Stable isotope ratios and reforestation potential in Acacia koa populations on Hawai'i
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Annals of Forest Research
Stable carbon and nitrogen isotopes can be influenced by a multitude of factors including elevation, precipitation rate, season, and temperature. This work examined variability in foliar stable carbon (δ13C) and nitrogen (δ15N) isotope ratios of koa (Acacia koa) across 17 sites on Hawai'i Island, delineated by elevation and precipitation gradients. Sites were identified and grouped with respect to mean annual precipitation (MAP), mean annual temperature (MAT) and position along three elevation transects. Analysis of resultant δ13C and δ15N isotope ratios from multiple individuals across ecoregions indicated certain regions exhibited a correlation between carbon and/or nitrogen content, isotope ratios, precipitation, and elevation however, many comparisons showed no correlation. We used publicly available temperature and moisture data to help eliminate confounding effects by climatic drivers and capture possible points of contention. At sites where the temperature, precipitation, and elevation data were not significantly different, we compared stable isotope information to determine if additional variables might have contributed to a lack of definitive data. Our results identified several areas within the Waiakea Forest Reserve and Volcanoes National Park where, based on isotope analyses, reforestation efforts could be most successfully initiated.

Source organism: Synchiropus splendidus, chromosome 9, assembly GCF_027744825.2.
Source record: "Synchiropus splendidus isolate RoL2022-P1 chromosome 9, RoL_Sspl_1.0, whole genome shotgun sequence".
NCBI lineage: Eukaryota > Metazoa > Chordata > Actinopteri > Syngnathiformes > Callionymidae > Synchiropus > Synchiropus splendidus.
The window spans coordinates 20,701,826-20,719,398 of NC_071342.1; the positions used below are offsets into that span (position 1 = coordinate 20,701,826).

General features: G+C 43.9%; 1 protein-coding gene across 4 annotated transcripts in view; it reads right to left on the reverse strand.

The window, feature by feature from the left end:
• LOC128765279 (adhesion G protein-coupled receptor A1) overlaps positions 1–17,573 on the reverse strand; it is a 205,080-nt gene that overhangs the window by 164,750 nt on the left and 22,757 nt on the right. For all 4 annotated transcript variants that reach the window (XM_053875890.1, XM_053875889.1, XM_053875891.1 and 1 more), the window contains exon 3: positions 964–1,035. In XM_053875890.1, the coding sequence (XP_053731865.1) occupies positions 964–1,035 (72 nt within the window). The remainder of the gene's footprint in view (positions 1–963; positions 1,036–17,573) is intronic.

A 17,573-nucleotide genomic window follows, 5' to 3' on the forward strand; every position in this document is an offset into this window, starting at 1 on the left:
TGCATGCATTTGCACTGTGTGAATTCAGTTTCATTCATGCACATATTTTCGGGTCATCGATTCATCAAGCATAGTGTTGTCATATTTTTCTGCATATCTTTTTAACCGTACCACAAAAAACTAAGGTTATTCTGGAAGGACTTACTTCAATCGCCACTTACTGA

Lawson, Shaneka; Pike, Carrie. 2017. Stable isotope ratios and reforestation potential in Acacia koa populations on Hawai'i. Annals of Forest Research. 17 p. https://doi.org/10.15287/afr.2017.805.